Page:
Women are more likely than men to have heart attack symptoms unrelated to chest pain, such as:
Neck, jaw, shoulder, upper back or abdominal discomfort.
Shortness of breath.
Right arm pain.
Nausea or vomiting.
Lightheadedness or dizziness.
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Immediate attention is critical to surviving a cardiac event. But how do you know whether to head for the hospital or your bathroom medicine cabinet? A guide to making the distinction between heartburn and heart attack.
It’s the middle of the night. You sit up in bed your chest throbbing. Uncertainty exacerbates your discomfort—now you’re dealing with anxiety as well as what hurts. Are you having a heart attack or simply suffering the consequences of a late-night burrito?
Doctors say—talk to the hand—it’s likely the best indicator of whether or not you’re experiencing cardiac arrest or some form of gastrointestinal pain.
Heart attack victims often make a clenched fist when asked to describe the nature of their discomfort. Conversely, people suffering from heartburn are inclined to point to the source of their pain with single fingers.
While it can be every bit as intense as that produced by a heart attack, the pain associated with indigestion is usually more localized.
“Cardiac discomfort can vary from one person to another,” says Dr. Garry Mackenzie, medical director of Cardiology Services at McKay-Dee Hospital Center in Ogden, Utah, “but for the majority of people their pain is in the center of the chest, behind the sternum. They feel heaviness, pressure and aching. It’s diffuse, and people frequently make a clenched fist when describing it. Those with esophageal discomfort will spread their fingers out over their chest. This is a pretty consistent rule-of-thumb.”
Matters of the heart are never simple, particularly in respect to vascular health. At some point everyone experiences the dread and confusion that accompanies severe chest pain. While no one wants to be labeled a hypochondriac, ignoring signs of heart disease can prove fatal.
Heart-related chest pain generally produces a feeling of pressure, accompanied by shortness of breath. The pain may radiate outward, spreading to the arms, shoulders, neck and even the jaw. Gastrointestinal pain is unlikely to reach beyond the abdominal or chest area.
It’s an important difference, but doctors caution that self-diagnosis is fraught with peril.
Gall bladder disease, acid reflux and pulmonary embolism also mimic heart attack symptoms, adding to the confusion.
“It’s difficult enough at times for doctors to make a distinction between symptoms,” comments Dr. Nieca Goldberg, (www.niecagoldberg.com) chief of Women’s Cardiac Care at New York’s Lenox Hill Hospital, and author of The Women’s Healthy Heart Program, (available at Amazon.com).
“I think it’s very hard for people to differentiate between heart attack symptoms and gastro intestinal symptoms. It can be even more difficult for women. Heart disease symptoms among women sometimes differ from those of men. They may not experience any chest discomfort, but will get shortness of breath or unexplained fatigue. Women can have jaw or neck pain without any chest pressure.”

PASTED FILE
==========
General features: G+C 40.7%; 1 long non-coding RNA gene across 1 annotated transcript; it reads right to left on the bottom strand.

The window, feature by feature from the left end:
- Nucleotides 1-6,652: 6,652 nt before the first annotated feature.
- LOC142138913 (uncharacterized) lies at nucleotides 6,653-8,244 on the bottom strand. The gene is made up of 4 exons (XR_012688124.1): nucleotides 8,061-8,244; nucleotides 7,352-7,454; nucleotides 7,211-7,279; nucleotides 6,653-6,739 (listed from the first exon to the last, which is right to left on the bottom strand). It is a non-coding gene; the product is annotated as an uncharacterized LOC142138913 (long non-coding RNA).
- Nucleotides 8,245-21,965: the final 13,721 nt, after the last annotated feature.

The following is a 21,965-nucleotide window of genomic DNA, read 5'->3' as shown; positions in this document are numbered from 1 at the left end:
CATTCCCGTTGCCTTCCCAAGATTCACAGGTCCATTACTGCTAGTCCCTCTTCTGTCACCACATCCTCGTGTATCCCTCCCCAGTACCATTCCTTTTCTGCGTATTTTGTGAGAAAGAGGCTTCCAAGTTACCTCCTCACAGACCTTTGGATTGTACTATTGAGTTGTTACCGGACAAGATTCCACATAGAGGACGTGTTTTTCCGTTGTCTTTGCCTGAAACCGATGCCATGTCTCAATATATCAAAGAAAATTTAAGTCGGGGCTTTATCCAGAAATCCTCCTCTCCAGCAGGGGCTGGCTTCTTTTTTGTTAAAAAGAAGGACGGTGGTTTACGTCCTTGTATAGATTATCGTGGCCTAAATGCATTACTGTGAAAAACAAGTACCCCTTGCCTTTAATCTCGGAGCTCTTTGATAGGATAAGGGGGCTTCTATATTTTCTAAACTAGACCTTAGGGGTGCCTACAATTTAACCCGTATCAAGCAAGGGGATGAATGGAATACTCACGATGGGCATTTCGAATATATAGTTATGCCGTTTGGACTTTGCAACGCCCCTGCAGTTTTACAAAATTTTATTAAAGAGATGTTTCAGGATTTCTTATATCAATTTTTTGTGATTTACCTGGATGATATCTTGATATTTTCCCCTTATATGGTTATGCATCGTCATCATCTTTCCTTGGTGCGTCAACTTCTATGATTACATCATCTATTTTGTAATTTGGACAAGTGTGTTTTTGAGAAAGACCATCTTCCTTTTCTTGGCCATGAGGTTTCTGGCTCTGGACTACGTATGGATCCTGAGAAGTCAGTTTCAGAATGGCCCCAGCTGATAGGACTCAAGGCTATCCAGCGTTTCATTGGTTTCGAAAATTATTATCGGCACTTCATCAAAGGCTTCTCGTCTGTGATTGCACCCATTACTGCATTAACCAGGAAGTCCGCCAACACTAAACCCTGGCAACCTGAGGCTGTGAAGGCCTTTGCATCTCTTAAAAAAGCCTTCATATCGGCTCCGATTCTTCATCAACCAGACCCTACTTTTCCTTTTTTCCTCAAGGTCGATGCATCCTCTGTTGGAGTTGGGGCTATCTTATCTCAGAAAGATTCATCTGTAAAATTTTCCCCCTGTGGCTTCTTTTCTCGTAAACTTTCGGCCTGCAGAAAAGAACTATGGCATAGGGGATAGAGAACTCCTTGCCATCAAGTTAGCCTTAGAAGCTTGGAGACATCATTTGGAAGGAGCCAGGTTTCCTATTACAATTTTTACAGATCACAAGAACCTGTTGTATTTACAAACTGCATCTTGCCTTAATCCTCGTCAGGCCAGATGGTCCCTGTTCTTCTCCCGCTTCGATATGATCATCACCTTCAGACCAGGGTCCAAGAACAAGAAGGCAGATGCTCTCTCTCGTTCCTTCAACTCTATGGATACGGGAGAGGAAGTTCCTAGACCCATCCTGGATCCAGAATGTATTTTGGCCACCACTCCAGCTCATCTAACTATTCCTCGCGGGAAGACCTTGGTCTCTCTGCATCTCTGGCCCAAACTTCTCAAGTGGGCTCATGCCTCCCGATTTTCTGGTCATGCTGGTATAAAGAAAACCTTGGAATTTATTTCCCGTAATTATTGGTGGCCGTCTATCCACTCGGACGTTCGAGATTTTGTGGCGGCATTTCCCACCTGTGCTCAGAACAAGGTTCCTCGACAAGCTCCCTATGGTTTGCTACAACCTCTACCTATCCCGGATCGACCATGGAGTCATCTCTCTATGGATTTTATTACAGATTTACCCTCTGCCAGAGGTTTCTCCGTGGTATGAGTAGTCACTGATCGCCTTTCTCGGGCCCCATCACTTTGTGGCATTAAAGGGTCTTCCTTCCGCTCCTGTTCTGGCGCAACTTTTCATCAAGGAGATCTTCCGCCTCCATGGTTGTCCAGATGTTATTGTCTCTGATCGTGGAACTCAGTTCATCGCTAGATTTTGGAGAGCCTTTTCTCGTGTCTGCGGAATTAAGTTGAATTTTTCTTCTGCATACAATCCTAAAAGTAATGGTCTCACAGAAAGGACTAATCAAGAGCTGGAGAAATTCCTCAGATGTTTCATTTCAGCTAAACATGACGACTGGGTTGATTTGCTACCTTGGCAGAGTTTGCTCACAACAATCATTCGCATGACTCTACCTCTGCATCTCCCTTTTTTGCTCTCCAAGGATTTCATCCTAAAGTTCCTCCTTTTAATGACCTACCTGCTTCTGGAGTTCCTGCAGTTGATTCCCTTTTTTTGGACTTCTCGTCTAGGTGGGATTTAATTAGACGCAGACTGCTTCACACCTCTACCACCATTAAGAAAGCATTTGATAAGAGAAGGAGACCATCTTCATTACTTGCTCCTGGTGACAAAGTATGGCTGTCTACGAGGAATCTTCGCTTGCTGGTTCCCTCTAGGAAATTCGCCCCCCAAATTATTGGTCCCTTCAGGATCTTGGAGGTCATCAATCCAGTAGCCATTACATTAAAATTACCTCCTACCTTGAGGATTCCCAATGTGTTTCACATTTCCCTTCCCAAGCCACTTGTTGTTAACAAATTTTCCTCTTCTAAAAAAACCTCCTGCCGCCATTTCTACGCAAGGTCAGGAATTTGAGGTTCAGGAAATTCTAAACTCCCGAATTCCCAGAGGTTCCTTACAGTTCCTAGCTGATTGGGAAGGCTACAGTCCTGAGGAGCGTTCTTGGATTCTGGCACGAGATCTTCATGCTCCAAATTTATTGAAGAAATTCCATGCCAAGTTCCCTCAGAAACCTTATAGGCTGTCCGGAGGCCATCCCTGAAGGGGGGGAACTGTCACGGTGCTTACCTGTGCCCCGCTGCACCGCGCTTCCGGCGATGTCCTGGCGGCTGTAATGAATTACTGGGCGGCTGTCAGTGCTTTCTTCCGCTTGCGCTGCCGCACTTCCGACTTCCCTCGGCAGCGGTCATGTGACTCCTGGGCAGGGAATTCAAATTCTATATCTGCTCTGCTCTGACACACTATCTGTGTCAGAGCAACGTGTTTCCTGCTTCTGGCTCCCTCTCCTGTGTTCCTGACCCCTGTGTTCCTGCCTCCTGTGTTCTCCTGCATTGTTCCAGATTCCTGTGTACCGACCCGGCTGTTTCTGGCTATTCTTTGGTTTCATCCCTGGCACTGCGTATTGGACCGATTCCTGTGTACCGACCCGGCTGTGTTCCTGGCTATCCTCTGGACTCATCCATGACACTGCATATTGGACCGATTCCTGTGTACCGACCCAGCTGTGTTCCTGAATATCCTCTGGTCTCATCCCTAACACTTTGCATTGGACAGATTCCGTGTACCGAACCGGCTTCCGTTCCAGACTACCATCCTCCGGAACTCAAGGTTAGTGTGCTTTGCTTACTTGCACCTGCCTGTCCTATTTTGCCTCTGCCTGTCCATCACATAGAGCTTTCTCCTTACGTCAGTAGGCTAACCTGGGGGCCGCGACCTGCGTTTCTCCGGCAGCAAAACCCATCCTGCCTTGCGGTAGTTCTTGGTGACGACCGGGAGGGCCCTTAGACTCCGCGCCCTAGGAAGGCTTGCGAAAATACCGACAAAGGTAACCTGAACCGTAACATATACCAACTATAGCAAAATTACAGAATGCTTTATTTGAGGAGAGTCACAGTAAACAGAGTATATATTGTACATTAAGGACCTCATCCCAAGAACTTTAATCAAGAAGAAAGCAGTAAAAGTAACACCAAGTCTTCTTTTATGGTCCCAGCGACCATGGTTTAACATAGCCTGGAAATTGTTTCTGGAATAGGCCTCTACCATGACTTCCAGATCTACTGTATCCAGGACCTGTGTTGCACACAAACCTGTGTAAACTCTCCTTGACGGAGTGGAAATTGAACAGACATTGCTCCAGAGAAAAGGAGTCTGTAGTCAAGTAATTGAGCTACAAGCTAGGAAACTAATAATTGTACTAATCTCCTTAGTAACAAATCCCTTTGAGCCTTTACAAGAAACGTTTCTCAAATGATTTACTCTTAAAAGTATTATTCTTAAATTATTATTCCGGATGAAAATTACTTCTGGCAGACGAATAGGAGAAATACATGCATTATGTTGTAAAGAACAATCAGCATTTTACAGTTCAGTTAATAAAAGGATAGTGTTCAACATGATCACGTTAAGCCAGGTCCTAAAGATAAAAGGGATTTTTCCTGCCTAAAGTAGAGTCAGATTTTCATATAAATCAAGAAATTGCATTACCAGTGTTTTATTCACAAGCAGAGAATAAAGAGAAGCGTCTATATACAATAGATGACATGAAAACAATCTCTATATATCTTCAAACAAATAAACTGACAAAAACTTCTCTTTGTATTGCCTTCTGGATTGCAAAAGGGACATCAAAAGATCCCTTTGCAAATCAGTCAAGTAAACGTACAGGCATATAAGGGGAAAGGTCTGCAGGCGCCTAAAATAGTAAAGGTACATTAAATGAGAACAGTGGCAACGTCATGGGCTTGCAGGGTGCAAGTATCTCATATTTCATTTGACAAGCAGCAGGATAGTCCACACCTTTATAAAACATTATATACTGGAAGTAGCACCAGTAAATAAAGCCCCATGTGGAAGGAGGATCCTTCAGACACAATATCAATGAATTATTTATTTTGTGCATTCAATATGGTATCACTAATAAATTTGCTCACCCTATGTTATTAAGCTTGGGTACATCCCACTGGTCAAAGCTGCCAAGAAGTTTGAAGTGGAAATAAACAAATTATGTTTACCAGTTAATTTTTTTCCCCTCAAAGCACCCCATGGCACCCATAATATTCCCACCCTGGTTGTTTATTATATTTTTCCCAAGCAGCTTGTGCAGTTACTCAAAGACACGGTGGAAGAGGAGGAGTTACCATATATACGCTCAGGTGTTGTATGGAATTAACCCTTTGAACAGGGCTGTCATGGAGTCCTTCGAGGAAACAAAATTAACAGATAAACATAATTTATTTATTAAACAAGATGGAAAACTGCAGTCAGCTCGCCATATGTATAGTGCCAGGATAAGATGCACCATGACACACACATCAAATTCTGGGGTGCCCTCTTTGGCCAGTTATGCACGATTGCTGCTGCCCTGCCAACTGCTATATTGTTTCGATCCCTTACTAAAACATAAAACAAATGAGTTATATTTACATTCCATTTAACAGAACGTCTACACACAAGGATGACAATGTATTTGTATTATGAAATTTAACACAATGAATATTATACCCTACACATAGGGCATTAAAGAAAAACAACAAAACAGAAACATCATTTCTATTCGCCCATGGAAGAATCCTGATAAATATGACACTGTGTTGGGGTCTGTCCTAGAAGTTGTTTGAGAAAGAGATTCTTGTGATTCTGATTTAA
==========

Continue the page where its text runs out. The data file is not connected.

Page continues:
According to Dr. Goldberg, the best way to proceed when chest pain arises is to examine your history, and determine what precipitated the symptoms. If it was exertion then heart disease is likely present. Gastro intestinal symptoms usually arise after a meal.
It’s important to note, however, that acid reflux can co-exist in someone with heart disease.
“The safest course of action when you experience symptoms,” says Dr. Goldberg, “is to contact your doctor and get evaluated. People sit in my office arguing why it’s their stomach and not their heart. Nobody wants it to be their heart.”
Thanks in large measure to the efforts of Dr. Goldberg, it is now widely accepted that heart disease affects women differently than men, resulting in better care and treatment. Here are the symptoms of heart disease common to women:
Shortness of breath
Men experience all the symptoms classically associated with heart attacks. Among them:
Squeezing sensation in the chest
Pain in the arms, neck, shoulders and jaw
Shortness of breath
A cold sweat
Whether it’s due to ignorance or denial, people usually miss warning signs of an impending heart attack. Exertion is almost always a factor, but if the discomfort is not acute, people are unlikely to respond. A typical scenario that plays out repeatedly is that of an overweight man in his sixties who experiences chest pain while cutting grass, shoveling snow or moving furniture. He attributes it to overeating, and feels reassured when the symptoms cease after completing his task.
It’s a sad fact, but the discomfort that precedes a heart attack is usually not acute enough to cause alarm.
That’s why it’s so important to know whether or not there’s a history of heart disease in your family. Determining your risk factors is the first step towards heart attack prevention.